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Review: Beckett (PC)By Adam Riley At 16.04.2018 12:36

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The team behind this, The Secret Experiment - headed up by Simon Meek, the same guy that made The 39 Steps such a special experience - takes a standard detective affair and the trappings of a point-and-click adventure theme, and then moulds them into something quite extraordinary. Rather than the usual side-on, or even third-person, perspective being used, everything in Beckett is seen from a top-down viewpoint. Also, despite Beckett himself being represented by a black-and-white portrait, everyone else has quirky imagery used to represent them instead, and also come with unusual sound effects instead of actual voice acting. The entire experience is rather abstract, in fact, yet it works perfectly to create a very unique journey that will stay with the player long after the conclusion is reached. From the oddball characters met along the way, to clever use of video clips, multiple paths to take, and the inventive text delivery techniques, Beckett impresses at every turn.

There are no specific alternate endings (apart from one very final decision), but the way events play out is slightly adjusted based upon decisions made throughout, so it is indeed possible to get some more content out of the story when playing through again. It may take some folk around three hours to complete in one sitting, whilst it may take others several more hours as each facet of the tale is carefully analysed and the atmosphere fully soaked up. The beauty is that the entire journey does not need to be started afresh, either, so there is no painful going over old ground, since from the menu screen it is possible to select different chapters as starting points - vital for quickly acquiring all of the achievements on Steam, should that be a personal aim.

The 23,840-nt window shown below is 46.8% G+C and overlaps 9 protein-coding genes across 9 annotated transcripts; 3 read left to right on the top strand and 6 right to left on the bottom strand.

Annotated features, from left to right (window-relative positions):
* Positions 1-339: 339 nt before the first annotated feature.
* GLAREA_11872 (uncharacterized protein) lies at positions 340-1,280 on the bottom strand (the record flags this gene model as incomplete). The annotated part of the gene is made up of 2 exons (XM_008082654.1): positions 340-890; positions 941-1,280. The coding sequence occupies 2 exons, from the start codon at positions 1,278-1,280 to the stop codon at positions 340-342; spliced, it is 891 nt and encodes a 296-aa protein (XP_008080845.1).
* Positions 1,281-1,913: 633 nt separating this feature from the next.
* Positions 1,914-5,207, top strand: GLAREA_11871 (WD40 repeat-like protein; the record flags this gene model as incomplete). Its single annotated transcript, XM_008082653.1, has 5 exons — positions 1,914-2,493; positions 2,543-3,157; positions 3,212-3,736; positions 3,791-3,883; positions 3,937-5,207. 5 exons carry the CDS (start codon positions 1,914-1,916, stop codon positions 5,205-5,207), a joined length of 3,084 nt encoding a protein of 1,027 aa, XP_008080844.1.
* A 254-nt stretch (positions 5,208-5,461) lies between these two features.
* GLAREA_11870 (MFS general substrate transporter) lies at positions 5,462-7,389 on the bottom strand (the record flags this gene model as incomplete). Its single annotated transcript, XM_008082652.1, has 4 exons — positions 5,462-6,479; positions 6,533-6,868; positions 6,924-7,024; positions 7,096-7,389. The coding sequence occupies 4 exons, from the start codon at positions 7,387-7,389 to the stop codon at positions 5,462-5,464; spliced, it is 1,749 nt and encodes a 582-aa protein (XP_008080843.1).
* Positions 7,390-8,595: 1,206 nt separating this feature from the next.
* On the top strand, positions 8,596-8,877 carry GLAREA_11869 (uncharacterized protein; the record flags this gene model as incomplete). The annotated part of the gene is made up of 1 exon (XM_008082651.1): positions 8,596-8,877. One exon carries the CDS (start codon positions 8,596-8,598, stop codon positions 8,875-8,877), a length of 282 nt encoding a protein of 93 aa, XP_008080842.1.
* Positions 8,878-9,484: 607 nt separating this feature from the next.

Beckett is not so much about achievements, though, and more about how the story plays out, as well as how the developer has attempted to grab the concentration of the user in today's world where attention spans are shorter than ever. This is not about grabbing as many items as possible, and then solving puzzles using every permutation under the sun. This is the tale of a detective at the end of his tether, tired of life, suffering from personal loss, and being railroaded into a missing person investigation that involves traipsing through the decrepit world around him. All of it is delivered in the most unique of ways to engage in every way, and in the most accessible manner so even non-gamers can easily jump on it and appreciate the prose in interactive form.

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Final Score
[i]Beckett[/i] is a surreal experience, and a wonderfully unique take on the point-and-click style adventure that makes the delivery of the gripping story far more digestible for a wider audience. Anyone that enjoys an engaging tale but may be put off by the idea of playing in game form should reconsider this as it is perfect to jump straight in without any trouble, and the dynamic way the story changes dependent on certain choices makes it all the more enjoyable.



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